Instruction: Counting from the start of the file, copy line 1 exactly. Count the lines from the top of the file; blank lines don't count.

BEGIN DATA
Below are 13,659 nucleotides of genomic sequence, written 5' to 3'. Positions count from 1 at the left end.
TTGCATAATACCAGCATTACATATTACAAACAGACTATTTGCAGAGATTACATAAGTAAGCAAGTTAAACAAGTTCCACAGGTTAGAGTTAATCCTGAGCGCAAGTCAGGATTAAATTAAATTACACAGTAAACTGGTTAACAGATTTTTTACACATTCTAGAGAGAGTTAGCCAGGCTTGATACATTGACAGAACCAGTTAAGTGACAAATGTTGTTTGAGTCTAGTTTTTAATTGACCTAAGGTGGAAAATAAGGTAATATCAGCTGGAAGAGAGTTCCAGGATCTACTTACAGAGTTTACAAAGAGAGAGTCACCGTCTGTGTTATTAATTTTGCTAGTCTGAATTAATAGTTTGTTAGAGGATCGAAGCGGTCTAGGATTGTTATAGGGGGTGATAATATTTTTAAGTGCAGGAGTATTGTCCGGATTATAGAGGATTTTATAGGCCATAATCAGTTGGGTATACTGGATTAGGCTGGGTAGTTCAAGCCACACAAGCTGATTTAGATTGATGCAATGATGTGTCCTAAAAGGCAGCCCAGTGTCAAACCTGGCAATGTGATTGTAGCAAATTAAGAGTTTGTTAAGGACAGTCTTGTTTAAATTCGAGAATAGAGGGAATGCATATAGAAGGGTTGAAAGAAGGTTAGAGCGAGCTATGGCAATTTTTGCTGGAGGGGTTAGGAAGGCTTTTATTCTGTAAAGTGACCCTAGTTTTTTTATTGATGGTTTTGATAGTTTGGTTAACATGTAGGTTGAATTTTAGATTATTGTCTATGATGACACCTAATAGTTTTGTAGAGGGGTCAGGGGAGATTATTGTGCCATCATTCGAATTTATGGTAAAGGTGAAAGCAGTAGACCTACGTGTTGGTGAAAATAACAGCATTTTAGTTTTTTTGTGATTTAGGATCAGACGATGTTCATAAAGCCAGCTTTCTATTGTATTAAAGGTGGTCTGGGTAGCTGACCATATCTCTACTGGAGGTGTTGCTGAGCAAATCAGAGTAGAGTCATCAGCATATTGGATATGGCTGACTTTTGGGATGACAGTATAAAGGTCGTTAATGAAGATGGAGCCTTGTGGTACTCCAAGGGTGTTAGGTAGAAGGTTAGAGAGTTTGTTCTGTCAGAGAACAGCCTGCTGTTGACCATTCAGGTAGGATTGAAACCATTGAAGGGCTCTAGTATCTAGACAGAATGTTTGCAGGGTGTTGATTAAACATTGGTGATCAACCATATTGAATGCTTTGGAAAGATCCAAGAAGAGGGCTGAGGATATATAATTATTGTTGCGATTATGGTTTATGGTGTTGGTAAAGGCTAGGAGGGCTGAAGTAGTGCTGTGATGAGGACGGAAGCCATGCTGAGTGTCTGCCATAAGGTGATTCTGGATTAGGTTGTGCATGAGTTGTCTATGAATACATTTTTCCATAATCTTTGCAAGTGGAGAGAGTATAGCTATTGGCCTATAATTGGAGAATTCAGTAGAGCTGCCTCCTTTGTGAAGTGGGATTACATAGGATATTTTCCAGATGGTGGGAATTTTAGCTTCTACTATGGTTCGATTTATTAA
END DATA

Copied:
Below are 13,659 nucleotides of genomic sequence, written 5' to 3'. Positions count from 1 at the left end.